4. Falcon

    Falcon Thread Starter

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    thanks sentari but i know its not flow as it grows in the most flow rich areas of my dt...in fact my sump has lower flow and less cyano;)

    secondly the false phosphate reading is something i have thought about but dosing of lanthanum chloride and permanent running of lanthanum chloride should rid any po4 in a system that does not receive alot of food.

    remember lanthanum chloride has an extreme affinity for phosphates and when it cant have po4 it takes your alk away so surely there are no phosphates if the lanthanum cant even find it between the rocks etc plus what about other nuisance algae?there is none at all when usually i use to get a bit here and there even with zero phos levels

    alot of things point to no phos sentari not just the test.

    I am thinking along those lines the get the substrate cleaned or constantly moved as the substrate change seems to be what brought it on after the tank was running cyano free for over four years...makes you think maybe the playsand is leeching silicates and is not as inert as we initially thought.:whistling: maybe i should have just left the coarse crushed coral/aroganite mix after all..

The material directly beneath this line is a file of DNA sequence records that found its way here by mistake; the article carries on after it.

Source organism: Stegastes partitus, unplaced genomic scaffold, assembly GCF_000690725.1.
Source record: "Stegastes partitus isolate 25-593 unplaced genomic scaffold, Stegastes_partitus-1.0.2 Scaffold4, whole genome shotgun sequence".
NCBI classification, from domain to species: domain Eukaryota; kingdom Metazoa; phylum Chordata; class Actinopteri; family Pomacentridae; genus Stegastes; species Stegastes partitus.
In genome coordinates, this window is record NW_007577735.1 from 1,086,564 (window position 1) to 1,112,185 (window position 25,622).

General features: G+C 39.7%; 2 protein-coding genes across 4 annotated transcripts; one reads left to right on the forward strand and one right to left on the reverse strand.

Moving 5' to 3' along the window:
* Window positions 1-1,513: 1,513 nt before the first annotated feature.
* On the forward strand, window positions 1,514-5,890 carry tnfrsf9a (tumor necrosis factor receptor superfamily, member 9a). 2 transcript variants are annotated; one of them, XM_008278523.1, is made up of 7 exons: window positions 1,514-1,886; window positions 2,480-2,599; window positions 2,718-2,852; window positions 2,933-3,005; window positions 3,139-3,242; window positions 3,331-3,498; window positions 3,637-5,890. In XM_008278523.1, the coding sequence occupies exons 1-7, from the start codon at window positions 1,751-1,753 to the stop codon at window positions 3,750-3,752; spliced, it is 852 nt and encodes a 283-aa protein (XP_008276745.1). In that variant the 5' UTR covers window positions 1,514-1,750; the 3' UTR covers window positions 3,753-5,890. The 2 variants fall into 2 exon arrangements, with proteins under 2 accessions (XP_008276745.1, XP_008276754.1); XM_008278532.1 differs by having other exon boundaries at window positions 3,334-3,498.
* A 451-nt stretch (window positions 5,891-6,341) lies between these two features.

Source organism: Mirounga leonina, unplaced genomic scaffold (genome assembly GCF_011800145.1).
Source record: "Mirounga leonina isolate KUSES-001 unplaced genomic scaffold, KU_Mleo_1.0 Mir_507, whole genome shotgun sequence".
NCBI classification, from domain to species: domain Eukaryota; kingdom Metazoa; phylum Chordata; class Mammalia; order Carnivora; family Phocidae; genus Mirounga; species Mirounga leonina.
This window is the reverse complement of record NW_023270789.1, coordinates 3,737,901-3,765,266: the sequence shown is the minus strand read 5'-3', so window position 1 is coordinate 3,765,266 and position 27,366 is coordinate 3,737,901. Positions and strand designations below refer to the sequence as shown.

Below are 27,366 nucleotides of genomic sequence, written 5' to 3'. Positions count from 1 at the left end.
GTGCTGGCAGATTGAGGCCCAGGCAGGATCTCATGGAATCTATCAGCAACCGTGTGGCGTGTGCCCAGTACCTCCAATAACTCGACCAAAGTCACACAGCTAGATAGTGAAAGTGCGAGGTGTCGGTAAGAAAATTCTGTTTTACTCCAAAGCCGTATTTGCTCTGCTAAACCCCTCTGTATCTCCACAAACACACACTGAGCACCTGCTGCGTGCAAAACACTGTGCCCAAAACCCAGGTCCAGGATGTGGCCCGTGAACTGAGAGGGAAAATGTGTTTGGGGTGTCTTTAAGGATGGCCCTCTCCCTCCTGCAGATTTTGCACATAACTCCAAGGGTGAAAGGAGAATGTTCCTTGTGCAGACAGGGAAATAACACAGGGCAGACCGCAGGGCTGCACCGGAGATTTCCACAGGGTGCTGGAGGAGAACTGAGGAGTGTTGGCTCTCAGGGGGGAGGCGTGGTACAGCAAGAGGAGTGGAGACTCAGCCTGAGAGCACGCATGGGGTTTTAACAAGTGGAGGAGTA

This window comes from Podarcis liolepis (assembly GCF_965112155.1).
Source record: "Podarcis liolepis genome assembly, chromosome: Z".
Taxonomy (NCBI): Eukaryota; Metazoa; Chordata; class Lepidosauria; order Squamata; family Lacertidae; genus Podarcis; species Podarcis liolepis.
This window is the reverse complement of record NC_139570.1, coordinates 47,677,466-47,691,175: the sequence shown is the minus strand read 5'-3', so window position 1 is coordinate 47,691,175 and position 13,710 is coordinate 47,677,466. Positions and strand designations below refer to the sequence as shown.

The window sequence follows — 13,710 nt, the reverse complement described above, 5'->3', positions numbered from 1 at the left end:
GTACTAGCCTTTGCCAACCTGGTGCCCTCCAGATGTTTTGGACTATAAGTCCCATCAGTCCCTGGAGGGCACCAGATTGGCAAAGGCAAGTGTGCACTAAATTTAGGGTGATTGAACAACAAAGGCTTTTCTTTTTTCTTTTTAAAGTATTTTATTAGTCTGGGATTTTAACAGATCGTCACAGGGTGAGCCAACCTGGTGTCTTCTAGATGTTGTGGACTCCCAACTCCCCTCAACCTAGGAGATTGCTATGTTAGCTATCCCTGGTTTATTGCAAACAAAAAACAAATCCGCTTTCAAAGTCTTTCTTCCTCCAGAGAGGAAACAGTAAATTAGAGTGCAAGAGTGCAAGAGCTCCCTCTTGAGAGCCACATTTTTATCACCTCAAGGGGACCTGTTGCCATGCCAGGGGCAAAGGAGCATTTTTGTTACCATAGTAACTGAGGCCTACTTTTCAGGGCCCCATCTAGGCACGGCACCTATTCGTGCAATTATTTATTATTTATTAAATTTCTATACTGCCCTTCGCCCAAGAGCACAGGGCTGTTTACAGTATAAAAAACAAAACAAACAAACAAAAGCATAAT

that said my shop tank is using playsand and its completely cyano and algae free...hence my question as i'm stumped
     
  5. Sentari

    Sentari

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    Ya i hate cyno so i know what you feel like.

    i'm using sugar fine crushed coral and seem to have diatom blooms all the time.

    But ya would be nice to see what hennie says cause i tried everything and finally it went away.
     
  6. RiaanP

    RiaanP Moderator

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    Between my hermits and sand gobie, they sort mine out.

    But in my frag tank setup, I got cyano problems. and hairy algae. Switch 4 of the 6 tubes of now as there are only some zoa's in there.

    And I got one local hermit that sorts the cayno out as far as he can reach. There is no substrate in this frag tank. But it is connected to the main display.

    This Hermit is a red brown hairy one. The hair under actinic is green and its feelers are blue. Very nice and tame. I got it just south of Scotsburg.
     
  7. Falcon

    Falcon Thread Starter

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    i know hermits eat gha but have never seen mine eating cyano...hmmm interesting.